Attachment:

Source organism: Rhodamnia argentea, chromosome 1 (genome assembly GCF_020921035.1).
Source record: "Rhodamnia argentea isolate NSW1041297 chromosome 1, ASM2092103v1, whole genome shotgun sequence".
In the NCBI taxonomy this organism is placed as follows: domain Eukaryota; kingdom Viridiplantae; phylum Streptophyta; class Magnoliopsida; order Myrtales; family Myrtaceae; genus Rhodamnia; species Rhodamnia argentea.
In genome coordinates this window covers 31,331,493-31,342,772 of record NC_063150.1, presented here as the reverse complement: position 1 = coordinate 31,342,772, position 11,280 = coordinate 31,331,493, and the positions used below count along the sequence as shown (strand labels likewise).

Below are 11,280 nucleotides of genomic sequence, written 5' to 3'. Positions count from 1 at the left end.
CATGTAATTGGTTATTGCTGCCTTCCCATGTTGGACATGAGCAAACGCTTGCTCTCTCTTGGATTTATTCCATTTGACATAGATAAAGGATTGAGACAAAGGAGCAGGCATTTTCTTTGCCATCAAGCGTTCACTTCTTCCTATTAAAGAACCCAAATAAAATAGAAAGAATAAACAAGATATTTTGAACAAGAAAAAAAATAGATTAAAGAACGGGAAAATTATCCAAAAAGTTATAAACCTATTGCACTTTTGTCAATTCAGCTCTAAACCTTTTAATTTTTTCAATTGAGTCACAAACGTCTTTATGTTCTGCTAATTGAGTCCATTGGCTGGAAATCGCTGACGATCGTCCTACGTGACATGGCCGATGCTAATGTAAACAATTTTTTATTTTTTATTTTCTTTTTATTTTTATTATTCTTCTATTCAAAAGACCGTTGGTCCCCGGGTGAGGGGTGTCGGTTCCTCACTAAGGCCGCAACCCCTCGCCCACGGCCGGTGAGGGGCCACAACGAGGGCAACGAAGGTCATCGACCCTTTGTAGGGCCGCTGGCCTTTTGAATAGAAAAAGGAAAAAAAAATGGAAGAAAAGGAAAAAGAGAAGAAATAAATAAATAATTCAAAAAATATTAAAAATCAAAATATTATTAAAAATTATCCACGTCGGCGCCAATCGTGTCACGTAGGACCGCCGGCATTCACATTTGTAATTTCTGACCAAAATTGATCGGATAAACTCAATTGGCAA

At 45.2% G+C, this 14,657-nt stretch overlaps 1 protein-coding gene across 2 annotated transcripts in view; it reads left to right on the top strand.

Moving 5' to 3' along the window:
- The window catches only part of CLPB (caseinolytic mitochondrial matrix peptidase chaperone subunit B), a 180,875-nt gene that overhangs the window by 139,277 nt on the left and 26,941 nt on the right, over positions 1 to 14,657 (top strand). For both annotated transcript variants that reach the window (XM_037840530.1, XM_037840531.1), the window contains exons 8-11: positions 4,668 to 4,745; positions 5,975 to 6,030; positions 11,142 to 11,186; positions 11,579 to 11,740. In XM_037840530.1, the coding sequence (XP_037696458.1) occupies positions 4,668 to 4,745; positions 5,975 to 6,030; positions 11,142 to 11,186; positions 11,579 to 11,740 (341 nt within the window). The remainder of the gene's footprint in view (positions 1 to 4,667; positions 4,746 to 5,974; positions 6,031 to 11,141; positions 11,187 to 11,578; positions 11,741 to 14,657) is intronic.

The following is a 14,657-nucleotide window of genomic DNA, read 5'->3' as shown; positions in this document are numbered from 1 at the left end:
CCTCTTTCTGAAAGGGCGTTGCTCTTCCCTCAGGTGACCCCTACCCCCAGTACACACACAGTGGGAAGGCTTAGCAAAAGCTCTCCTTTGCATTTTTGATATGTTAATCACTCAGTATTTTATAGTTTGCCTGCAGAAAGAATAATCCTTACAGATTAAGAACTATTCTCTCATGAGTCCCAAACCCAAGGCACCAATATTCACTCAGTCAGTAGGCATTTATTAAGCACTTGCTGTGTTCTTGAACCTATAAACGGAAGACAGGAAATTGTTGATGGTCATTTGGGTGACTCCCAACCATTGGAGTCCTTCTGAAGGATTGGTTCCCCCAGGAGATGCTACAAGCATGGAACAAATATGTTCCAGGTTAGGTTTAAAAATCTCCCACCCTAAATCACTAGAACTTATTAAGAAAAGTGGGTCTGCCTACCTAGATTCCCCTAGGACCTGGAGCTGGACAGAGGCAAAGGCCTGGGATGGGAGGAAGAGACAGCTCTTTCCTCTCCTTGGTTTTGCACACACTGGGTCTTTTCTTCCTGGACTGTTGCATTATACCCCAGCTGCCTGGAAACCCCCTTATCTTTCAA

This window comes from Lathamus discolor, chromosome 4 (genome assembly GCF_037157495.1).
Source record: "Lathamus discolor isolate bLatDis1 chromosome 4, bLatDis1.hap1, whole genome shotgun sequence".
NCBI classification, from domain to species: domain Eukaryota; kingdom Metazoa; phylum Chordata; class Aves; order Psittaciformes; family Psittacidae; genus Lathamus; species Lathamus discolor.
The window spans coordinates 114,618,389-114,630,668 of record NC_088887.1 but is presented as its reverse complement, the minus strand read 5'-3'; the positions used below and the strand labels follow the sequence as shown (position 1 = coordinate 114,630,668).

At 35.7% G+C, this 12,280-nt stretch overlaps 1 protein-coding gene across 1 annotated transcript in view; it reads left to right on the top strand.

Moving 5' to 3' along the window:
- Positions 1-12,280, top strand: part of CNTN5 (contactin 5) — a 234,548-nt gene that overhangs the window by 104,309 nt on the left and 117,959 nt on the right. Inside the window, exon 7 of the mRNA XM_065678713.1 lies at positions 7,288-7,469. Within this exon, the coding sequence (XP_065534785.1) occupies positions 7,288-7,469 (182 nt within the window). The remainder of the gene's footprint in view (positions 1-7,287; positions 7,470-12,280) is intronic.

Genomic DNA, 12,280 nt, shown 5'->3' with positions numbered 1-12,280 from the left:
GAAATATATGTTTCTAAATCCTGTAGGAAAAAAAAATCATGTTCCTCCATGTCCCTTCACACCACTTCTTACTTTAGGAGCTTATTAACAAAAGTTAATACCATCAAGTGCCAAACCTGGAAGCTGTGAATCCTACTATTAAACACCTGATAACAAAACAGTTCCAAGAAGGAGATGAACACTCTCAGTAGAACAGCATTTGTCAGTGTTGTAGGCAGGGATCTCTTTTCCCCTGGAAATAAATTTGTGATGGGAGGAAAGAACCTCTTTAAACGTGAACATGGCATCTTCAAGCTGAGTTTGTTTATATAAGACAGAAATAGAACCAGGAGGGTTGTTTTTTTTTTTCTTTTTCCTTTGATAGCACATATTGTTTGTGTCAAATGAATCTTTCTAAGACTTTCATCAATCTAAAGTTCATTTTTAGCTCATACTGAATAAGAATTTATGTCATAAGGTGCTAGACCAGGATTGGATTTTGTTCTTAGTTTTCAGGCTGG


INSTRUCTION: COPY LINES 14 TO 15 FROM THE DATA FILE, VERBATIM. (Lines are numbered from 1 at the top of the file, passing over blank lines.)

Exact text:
NCBI classification, from domain to species: domain Eukaryota; kingdom Metazoa; phylum Chordata; class Aves; order Psittaciformes; family Psittacidae; genus Lathamus; species Lathamus discolor.
The window spans coordinates 114,618,389-114,630,668 of record NC_088887.1 but is presented as its reverse complement, the minus strand read 5'-3'; the positions used below and the strand labels follow the sequence as shown (position 1 = coordinate 114,630,668).